پیش بینی تقاضا از زنجیره تامین بر اساس روش رگرسیون بردار پشتیبانی
|کد مقاله||سال انتشار||مقاله انگلیسی||ترجمه فارسی||تعداد کلمات|
|25621||2012||5 صفحه PDF||سفارش دهید||محاسبه نشده|
Publisher : Elsevier - Science Direct (الزویر - ساینس دایرکت)
Journal : Procedia Engineering, Volume 29, 2012, Pages 280–284
Introducing the basic theory and computing process of time series forecasting based on Support Vector Regression (SVR) in details, optimizing the parameters of SVR by Genetic Algorithm (GA). Applying SVR to forecast the demand of supply chain in real data, and compared to the RBF neural network method. The result shows that SVR is superior to RBF in prediction performance. And SVR is the suitable and effective method for demand forecasting of supply chain.
In today's global economy, organizations have to face a very competitive environment and employ a number of strategies to gain competitive advantage. One such strategy is mass customization (MC),which combines mass production and individualized production. The phenomenon of mass customization is observable in a variety of physical and digital goods and services sold over the Web. The ubiquitous Web will serve as a disinter mediator by replacing the links in a traditional supply chain with a direct channel to the consumer in the future. Consequently, producers will get better signals regarding consumer preferences and demand levels, which in turn leads to better inventory management and production planning (Park and Park 2003; Vakharia 2002).Mass customization combines the advantages of the following two concepts: efficiency in manufacturing and customer satisfaction because of the precise matching between the goods’ characteristics and consumers' requirements (Pine 1993; Piller 2003). Mass customization exists at several levels in practice. It could be as simple as allowing customers to add specific services to a product,i.e., service individualization at the reseller, or as complex as individualized product design and manufacturing, which involves building customer specific products using a small number of standardized parts as well as parts that are individualized to meet specific customer requirements. The former is generally referred to as "Soft Customization" whereas the latter is referred as "Hard Customization"(Coates 1995; Blecker and Graf 2003). Soft customization and personalization can be adequately handled using traditional information systems because of simplicity and straightforward information exchange. In this paper, we focus on hard customization with product individualization within the manufacturing process.For a successful implementation of mass customization, a number of problems have to be solved. In addition to the need for effective logistics and information management, a big challenge is to manage the coordination between the various actors (nodes) within the supply chain (Reichwald et al. 2000; Dietrichet al. 2003).Uncertain demand for materials, unique order identification, product specification by configuration,and limited interplant data-transfer are some of the specific issues in mass customization. Coordination of adjacent economic activities and competition pose considerable challenges. Especially if a supply chain is not fully vertically integrated, many complications arise from the need to coordinate nodes that are competing with each other (Schlueter-Langdon and Sikora 2003). Thus, systematic collection of relevant information from the actors within the value chain, propagating it in a timely manner, and using it to orchestrate a production plan, are challenging tasks. This is necessary because enterprises should be able to forward order information to the customers at anytime. In addition, the extended delivery time (cp.production on demand) is inconvenient and hard to schedule. Enterprises must react to this volatile schedule and reduce the time between placing of order and delivery. Existing supply chains cannot support the level of coordination needed between the various actors within the chain in order to cope with the unpredictable "on demand" production schedule. However, intelligent agents have the potential to provide solutions to some of these coordination problems (Baker et al. 1999; Nissen 2001;Swaminathan et al. 1998; Yung et al. 2000; Sikora and Shaw 1998). Our proposed architecture consists of customer-centric and resource-centric agents. These agents not only collaborate with each other in carrying out the mass customization tasks, but also provide a seamless interface to existing legacy systems. Our agent coordination approach is flexible and supported by partial global plans (Durfee and Lesser 1987). (Durfee and Lesser 1987)。The partial global planning technique for coordinating distributed problem solving supports each node (agent) with a reasoning capability for developing its partial global view by exchanging node models among the involved nodes. The overall goal is to form a consistent partial global plan so that a node can determine when to work and whom to work with; i.e., the partial global plan guides the nodes to achieve the underlying global objective.The remainder of the paper is organized as follows. Section 2 discusses related work in the field of agent-based and non-agent-based supply chain management. Within that section, the benefits of an agentbased approach for MC are also analyzed. In Section 3 typical actors in mass customization scenarios are illustrated for the shoe industry. Section 4 presents the architecture for a multi-agent system for mass customization and a three-tier model for addressing the coordination problem. This section also contains the formal coordination protocol. Section 5 provides an application of the protocol to the shoe industry and a glimpse of the proof-of-concept prototype that is under development. This prototype implements partially the MAS architecture and our coordination protocol for mass customization. Finally, Section 6 provides the summary and future work.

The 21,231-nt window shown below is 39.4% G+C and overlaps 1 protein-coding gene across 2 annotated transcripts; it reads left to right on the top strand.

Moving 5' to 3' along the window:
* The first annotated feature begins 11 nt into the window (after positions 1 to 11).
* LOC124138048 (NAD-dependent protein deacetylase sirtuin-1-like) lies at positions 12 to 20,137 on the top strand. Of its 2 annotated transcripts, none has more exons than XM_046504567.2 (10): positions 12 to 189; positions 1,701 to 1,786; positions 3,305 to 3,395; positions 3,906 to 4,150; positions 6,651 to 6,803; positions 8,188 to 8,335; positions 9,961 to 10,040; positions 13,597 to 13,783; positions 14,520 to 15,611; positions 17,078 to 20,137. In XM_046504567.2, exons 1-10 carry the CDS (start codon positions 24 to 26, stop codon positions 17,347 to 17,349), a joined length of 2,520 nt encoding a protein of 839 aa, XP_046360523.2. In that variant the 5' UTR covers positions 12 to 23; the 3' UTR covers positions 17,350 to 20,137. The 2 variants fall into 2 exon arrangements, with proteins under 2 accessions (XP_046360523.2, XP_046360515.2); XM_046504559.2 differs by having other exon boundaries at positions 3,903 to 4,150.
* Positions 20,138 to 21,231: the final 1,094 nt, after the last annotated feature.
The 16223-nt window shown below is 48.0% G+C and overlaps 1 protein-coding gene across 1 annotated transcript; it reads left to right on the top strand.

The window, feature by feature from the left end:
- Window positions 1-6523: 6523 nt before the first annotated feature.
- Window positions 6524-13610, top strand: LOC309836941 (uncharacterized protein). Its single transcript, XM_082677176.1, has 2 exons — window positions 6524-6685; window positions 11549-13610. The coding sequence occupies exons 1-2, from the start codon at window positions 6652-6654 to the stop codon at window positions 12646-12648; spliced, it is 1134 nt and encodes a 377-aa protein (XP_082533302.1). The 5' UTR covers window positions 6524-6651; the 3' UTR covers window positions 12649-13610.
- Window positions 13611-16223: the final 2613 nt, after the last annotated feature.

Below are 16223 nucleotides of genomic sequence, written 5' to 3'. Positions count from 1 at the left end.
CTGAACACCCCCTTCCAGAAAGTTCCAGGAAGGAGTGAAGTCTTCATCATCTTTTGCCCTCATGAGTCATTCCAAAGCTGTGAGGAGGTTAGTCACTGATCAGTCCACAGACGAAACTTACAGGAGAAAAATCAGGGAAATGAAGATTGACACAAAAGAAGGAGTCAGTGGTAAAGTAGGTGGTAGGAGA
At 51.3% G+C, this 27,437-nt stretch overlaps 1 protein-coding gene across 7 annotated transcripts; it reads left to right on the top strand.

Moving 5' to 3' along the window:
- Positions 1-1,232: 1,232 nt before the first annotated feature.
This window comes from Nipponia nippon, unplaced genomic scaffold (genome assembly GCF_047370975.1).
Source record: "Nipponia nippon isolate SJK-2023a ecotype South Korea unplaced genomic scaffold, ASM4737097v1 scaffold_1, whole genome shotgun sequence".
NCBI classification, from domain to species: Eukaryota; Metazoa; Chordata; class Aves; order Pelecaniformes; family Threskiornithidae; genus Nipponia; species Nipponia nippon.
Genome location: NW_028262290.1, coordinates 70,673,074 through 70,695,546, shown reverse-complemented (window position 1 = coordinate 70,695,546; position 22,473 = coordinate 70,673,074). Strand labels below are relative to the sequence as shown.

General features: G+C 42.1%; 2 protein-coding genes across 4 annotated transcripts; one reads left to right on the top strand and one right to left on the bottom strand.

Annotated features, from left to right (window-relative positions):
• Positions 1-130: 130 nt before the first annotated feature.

نتیجه گیری انگلیسی
Compared with the RBF neural network results, the paper apply the support vector regression method to predict the supply chain needs. The results show that the support vector regression which based on the principle of structural risk minimization overcomes easily trapped in local minimum, accuracy and generalization performance of an irreconcilable contradiction of neural network technology, and shows excellent performance in the supply chain demand forecast. Compared with the RBF neural networks,support vector regression method shows the smaller results of the relative mean square error, higher forecast accuracy in an instance of the supply chain needs. However, the calculation process is complicated relatively. It will have a good prospect if comb appropriately, the prepared the corresponding computer program and integrated into enterprise management software (Such as ERP etc).